This op-ed by SPN Executive Vice President Tony Woodlief first published at RealClearPolitics.
Preserving election integrity demands, according to Texas Republicans, that local election officials be charged with a felony if they send any Texas citizen the form to apply for a mail-in ballot without first securing that person’s permission to do so. Likewise, Georgia Democrats declare that voting rights will be trampled if local election officials who fail to follow longstanding state election laws have their operations superseded by Georgia’s secretary of state. Each side in these and many other election-law battles claims the other team is attempting to change the rules of the game in order to benefit itself. Each side is right.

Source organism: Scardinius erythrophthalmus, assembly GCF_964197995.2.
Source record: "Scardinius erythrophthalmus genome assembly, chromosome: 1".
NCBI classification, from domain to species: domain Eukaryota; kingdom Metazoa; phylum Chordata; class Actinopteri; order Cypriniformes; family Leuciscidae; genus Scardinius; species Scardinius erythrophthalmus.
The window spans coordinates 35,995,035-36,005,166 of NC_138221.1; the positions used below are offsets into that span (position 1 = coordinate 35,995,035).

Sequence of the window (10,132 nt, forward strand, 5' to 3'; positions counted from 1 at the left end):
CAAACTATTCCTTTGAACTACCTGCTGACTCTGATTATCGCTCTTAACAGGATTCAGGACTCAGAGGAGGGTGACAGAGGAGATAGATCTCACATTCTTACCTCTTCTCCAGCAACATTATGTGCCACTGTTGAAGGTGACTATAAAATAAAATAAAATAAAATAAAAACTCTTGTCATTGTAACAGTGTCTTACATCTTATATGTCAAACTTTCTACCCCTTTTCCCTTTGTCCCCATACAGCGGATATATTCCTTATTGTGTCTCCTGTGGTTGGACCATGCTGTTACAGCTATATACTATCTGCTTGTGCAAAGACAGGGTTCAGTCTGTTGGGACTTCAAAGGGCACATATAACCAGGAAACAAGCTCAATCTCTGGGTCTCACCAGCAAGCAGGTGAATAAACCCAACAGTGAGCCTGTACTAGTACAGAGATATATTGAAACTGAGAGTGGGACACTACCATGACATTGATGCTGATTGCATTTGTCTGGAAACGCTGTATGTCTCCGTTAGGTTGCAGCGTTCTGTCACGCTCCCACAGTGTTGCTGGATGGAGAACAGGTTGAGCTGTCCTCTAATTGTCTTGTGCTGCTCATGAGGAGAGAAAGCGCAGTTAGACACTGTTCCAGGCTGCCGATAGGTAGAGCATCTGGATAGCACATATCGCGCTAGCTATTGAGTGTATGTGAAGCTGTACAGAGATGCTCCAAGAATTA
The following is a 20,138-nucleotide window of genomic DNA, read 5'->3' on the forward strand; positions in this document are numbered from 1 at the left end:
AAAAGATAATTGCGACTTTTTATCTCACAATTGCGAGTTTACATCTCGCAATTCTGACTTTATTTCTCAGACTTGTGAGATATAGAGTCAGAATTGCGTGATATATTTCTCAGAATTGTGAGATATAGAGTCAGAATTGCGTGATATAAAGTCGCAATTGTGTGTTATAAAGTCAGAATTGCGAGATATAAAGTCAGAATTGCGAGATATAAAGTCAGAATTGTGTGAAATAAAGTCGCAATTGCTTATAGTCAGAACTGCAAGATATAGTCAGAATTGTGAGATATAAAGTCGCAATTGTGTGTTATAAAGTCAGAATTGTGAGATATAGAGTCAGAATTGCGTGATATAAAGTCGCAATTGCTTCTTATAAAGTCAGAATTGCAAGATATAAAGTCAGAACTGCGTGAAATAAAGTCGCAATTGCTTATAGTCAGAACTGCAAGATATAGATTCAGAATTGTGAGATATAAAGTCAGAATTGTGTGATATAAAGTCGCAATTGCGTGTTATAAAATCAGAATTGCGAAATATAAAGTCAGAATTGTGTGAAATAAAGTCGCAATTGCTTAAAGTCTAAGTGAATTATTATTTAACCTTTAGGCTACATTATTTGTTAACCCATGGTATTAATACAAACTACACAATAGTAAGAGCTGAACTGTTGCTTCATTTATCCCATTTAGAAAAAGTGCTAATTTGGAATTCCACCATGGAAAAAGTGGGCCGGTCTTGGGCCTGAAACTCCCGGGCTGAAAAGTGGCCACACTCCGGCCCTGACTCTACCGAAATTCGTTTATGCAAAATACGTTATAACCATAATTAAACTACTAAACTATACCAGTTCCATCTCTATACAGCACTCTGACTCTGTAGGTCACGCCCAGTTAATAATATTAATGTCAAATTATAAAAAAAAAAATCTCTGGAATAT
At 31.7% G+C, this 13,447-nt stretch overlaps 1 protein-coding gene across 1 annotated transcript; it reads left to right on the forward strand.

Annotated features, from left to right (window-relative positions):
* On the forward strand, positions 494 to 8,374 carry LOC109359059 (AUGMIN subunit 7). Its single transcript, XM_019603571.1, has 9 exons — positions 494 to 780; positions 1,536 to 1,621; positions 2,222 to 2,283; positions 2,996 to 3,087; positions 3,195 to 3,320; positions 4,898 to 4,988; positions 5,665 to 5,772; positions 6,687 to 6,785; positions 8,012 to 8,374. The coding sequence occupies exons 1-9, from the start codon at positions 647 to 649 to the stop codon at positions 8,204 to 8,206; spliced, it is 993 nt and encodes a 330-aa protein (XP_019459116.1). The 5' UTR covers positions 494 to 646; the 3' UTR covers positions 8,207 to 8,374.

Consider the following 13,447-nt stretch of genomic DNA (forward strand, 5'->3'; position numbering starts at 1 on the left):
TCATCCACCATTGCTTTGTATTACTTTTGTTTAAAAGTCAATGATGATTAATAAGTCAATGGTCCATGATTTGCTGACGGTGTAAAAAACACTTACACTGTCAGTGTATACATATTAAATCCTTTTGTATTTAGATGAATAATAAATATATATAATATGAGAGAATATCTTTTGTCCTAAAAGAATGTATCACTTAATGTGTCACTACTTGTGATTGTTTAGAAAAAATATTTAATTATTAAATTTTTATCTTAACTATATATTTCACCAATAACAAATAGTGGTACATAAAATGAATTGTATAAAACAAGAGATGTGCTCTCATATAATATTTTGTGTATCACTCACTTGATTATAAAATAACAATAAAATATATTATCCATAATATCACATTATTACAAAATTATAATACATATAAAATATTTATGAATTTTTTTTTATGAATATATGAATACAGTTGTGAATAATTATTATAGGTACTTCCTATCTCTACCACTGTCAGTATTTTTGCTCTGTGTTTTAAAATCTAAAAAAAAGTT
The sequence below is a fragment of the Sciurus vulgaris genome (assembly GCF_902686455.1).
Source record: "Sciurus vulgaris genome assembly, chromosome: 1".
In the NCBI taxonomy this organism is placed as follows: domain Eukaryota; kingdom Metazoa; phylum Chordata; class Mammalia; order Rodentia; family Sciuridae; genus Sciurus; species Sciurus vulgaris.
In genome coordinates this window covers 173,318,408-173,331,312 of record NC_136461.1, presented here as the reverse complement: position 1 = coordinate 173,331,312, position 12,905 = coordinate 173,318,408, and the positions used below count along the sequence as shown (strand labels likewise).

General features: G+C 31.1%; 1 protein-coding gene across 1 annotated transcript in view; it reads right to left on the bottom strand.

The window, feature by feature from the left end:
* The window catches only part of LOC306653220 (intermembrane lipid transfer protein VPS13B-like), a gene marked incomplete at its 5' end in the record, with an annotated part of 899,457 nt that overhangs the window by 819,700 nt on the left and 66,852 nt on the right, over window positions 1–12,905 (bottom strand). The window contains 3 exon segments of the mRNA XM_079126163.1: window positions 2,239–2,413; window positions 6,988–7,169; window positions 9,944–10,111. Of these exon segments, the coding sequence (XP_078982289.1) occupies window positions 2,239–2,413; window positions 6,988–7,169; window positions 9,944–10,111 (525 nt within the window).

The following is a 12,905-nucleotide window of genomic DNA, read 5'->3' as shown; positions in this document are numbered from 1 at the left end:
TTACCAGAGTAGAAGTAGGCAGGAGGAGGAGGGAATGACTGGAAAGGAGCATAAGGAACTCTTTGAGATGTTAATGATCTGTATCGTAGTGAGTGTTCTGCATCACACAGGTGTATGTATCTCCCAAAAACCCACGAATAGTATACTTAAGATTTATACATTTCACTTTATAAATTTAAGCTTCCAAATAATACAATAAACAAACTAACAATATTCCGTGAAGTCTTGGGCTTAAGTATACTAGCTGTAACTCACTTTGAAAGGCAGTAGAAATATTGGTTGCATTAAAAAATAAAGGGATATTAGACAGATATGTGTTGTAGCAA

When foxes and hawks argue over how to protect the chicken coop, one thing you can know with certainty is who is on the menu. You can also be certain that no matter what schemes hawks and foxes contrive in the name of poultry reform, they will at no point consult the chickens themselves. This is worth bearing in mind as Democrats cast about for means to push through the U.S. Senate some version of the John Lewis Voting Rights Advancement Act. Recently passed by the House of Representatives, this law would make every jot and tittle of state election rules open to challenge from politically appointed judges and U.S. Department of Justice officials. While no one can predict the precise nature of those challenges, we can be assured that they will be governed by calculations of how one party or the other will benefit from a forestalled reform here, an overturned redistricting decision there.